I remember some of our first engagement portraits. We loved photographing environmental images, and would incorporate a lot of the Rocky Mountains into each of our portraits. Yet even with all the creativity we would use to create amazing images, the clients would always end up buying a head and shoulders, smiling at the camera image. It was frustrating – until we learned that people want what they see. Because that’s what our first clients expected, that’s all they wanted. We continued to take both, and over time, we only displayed what we loved. And in turn more clients would buy our environmental images, because that’s what they were sold on. It takes time for people to accept your creativity, and be willing to pay for it.

Myth #7 Saying I’m available for travel will allow me to travel all over the world

I bet if I visited a dozen sites today, I could find the phrase “available for travel” somewhere on their sites. A common belief amongst photographers is that if you say it it will happen. Yet people don’t understand that, and they will never be searching for it. If you want to travel to a certain location, photograph in a certain area, you have to promote it.

Myth #8 Giving the CD with high resolution files upfront won’t hurt my sales

Once you release the high-resolution images to a client on CD, they won’t buy one more thing from you. Yes, there are exceptions. But the majority of people will never be back, and will find a way to print them off at the lowest possible cost in town. (If they print anything at all.) If you expect a certain sales level in order to stay in business, you must achieve that before you release your CD.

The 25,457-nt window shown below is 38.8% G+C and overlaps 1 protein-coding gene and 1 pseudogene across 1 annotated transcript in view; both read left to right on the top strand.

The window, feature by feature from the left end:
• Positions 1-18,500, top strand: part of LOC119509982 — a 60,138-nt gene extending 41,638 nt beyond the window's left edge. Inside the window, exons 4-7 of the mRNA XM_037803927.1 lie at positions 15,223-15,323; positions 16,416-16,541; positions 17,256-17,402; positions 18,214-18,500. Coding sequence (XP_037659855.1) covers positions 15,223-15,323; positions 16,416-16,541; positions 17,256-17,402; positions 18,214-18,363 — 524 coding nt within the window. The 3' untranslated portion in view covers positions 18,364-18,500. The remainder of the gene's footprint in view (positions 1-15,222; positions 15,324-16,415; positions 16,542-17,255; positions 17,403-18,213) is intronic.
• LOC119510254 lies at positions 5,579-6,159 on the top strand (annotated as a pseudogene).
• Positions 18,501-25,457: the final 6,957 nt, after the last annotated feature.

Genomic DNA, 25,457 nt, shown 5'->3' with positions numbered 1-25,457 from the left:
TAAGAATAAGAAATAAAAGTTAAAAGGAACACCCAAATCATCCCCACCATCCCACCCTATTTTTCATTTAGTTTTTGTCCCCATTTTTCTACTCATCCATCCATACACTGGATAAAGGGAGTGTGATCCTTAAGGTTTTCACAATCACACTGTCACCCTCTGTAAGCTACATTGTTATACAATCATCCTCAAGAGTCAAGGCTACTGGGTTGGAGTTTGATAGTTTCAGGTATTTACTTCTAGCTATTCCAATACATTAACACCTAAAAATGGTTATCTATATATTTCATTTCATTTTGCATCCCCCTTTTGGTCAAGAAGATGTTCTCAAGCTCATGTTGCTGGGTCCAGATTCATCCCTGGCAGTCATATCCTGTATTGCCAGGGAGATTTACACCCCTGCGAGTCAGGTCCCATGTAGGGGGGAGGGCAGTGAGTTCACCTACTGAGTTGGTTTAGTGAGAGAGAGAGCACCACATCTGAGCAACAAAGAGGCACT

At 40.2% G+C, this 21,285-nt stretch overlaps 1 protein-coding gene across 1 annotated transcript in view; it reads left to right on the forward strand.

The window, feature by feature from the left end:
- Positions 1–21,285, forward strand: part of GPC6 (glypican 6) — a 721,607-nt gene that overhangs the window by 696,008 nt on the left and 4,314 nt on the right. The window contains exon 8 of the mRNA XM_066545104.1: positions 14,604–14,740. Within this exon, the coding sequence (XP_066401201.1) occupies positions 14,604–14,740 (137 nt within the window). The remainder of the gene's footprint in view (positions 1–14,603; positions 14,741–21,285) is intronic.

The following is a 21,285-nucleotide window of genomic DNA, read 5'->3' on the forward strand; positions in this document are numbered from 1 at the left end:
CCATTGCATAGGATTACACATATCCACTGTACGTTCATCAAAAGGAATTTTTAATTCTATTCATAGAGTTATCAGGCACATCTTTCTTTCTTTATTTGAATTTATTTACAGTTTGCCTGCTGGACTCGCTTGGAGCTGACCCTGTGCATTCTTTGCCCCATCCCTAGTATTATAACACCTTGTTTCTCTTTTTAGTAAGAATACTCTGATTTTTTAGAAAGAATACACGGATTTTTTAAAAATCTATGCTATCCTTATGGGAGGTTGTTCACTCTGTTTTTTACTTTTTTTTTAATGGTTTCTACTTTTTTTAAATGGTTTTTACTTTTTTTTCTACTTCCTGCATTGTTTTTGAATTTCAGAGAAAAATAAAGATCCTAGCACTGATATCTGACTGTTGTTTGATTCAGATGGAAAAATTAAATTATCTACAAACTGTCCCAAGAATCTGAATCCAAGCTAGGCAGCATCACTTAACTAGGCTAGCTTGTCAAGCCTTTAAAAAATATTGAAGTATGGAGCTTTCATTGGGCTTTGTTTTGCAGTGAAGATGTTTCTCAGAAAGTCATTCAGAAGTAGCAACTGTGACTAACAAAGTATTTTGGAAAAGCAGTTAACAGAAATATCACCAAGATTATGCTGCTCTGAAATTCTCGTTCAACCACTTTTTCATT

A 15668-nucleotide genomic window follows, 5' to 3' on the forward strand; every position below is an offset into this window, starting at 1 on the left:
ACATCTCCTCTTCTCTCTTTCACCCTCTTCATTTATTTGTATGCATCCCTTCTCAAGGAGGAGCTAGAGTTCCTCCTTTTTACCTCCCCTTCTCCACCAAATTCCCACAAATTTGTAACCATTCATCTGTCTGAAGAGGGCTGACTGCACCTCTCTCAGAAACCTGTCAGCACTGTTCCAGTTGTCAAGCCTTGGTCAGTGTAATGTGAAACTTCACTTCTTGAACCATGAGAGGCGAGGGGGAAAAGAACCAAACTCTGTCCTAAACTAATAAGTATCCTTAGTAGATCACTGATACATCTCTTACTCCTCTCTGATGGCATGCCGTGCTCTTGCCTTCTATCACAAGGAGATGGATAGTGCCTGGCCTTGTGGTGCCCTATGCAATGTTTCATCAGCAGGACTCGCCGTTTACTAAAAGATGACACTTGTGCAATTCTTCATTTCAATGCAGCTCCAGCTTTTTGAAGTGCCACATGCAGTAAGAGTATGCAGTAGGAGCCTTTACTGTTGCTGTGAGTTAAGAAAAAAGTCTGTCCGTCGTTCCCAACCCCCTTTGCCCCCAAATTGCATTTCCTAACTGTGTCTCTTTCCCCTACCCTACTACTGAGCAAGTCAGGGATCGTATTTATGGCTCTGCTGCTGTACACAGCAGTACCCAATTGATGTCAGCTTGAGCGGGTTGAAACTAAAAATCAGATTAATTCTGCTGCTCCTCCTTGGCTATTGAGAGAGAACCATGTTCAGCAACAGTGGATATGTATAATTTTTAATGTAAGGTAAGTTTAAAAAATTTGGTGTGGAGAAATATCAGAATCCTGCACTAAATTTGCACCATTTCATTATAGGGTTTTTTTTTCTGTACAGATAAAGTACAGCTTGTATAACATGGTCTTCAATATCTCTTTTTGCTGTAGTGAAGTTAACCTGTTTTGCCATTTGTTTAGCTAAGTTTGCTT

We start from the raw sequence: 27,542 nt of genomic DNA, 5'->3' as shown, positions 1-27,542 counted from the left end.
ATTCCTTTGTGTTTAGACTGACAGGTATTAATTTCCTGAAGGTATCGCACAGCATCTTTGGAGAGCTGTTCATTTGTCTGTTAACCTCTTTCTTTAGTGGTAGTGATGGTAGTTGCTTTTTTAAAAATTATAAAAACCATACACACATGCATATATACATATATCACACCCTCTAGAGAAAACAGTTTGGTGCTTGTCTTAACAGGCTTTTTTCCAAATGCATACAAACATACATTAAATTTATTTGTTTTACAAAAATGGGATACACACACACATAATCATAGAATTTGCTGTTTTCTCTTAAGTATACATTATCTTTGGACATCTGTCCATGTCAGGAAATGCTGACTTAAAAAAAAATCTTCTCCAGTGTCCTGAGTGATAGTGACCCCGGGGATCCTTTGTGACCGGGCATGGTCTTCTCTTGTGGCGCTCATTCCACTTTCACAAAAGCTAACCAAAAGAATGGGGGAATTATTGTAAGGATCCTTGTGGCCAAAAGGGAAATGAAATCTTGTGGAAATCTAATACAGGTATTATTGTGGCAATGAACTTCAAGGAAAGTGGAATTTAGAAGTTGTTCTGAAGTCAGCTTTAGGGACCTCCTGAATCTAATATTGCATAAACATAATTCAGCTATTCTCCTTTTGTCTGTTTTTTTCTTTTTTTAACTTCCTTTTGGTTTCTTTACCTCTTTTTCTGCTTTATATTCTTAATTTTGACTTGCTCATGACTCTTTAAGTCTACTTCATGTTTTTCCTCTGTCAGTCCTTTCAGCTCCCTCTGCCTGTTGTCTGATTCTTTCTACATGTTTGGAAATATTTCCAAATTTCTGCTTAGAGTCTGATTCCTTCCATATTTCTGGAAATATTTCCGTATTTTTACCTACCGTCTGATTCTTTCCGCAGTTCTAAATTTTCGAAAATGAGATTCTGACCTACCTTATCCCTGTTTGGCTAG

Myth #9 I don’t have to understand marketing or sales

The only way to continually bring in new customers is to have a marketing strategy in place, and work at it every day. And the only way to convert people into clients is to understand sales. If you don’t like it and want nothing to do with it, hire it done. That’s the only way to succeed.

Myth #10 I can work when I want to and play the rest of the time

When you own your own business, you work at it 24/7/365. When you’re out to dinner with friends, a new idea may pop into your mind and you’ll need a minute or two to write it down. Or you’ll wake up at 2 in the morning, thinking of one more thing you need to do to complete a clients order. It never stops. And if you promised a client an order, you have to deliver. That might mean missing your daughter’s play if you are behind schedule, or turning down a chance to head out for a weekend cruise with the girls. Its your business, your reputation, and it has to be done.

3 thoughts on “10 Myths About Becoming A Portrait Photographer”

  1. I really appreciate what was said in this article and agree with all of it. I especially like the part about natural lighting. I love natural lighting but it changes so fast. I took a class in studio and location lighting through the Journalism department at my local university. It really opened my eyes. Having the ability to control, enhance and recreate the lighting makes you a stronger photographer especially when nature doesn’t cooperate. Also, way to many businesses fail because they are poorly planned and marketed. I just completed a minor in Entrepreneurship at the same university which gives me basic knowledge in accounting, marketing, finance, intro to business law, economics, using computer programs for record keeping and creating a business plan. Not everyone can do this but most states have a small business association branch office that will guide you through the steps to set up your business for free, properly and hopefully increase your odd of success. Check out http://www.sba.gov if you are planning to start a professional business.